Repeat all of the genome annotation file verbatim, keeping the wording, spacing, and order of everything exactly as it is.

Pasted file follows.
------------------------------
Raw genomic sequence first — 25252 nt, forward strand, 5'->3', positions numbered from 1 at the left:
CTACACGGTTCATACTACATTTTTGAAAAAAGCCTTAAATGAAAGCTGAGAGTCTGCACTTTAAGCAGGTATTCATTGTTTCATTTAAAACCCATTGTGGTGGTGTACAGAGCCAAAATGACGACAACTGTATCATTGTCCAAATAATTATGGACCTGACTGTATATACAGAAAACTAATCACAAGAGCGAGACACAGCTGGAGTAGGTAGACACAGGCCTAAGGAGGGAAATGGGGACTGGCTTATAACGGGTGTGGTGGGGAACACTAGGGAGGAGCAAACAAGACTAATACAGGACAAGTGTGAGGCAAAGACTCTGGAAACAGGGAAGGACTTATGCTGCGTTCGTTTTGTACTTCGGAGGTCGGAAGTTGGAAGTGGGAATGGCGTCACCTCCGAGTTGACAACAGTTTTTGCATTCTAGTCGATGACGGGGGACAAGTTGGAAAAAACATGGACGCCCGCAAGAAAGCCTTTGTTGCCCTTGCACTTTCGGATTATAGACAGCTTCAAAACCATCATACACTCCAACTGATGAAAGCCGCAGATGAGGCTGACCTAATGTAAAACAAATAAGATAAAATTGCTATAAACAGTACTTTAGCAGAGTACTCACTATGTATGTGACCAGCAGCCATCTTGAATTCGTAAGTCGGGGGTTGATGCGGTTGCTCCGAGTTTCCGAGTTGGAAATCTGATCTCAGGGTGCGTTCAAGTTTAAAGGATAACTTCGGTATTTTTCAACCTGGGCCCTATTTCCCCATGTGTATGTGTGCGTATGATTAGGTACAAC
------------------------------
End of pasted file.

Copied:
Raw genomic sequence first — 25252 nt, forward strand, 5'->3', positions numbered from 1 at the left:
CTACACGGTTCATACTACATTTTTGAAAAAAGCCTTAAATGAAAGCTGAGAGTCTGCACTTTAAGCAGGTATTCATTGTTTCATTTAAAACCCATTGTGGTGGTGTACAGAGCCAAAATGACGACAACTGTATCATTGTCCAAATAATTATGGACCTGACTGTATATACAGAAAACTAATCACAAGAGCGAGACACAGCTGGAGTAGGTAGACACAGGCCTAAGGAGGGAAATGGGGACTGGCTTATAACGGGTGTGGTGGGGAACACTAGGGAGGAGCAAACAAGACTAATACAGGACAAGTGTGAGGCAAAGACTCTGGAAACAGGGAAGGACTTATGCTGCGTTCGTTTTGTACTTCGGAGGTCGGAAGTTGGAAGTGGGAATGGCGTCACCTCCGAGTTGACAACAGTTTTTGCATTCTAGTCGATGACGGGGGACAAGTTGGAAAAAACATGGACGCCCGCAAGAAAGCCTTTGTTGCCCTTGCACTTTCGGATTATAGACAGCTTCAAAACCATCATACACTCCAACTGATGAAAGCCGCAGATGAGGCTGACCTAATGTAAAACAAATAAGATAAAATTGCTATAAACAGTACTTTAGCAGAGTACTCACTATGTATGTGACCAGCAGCCATCTTGAATTCGTAAGTCGGGGGTTGATGCGGTTGCTCCGAGTTTCCGAGTTGGAAATCTGATCTCAGGGTGCGTTCAAGTTTAAAGGATAACTTCGGTATTTTTCAACCTGGGCCCTATTTCCCCATGTGTATGTGTGCGTATGATTAGGTACAAC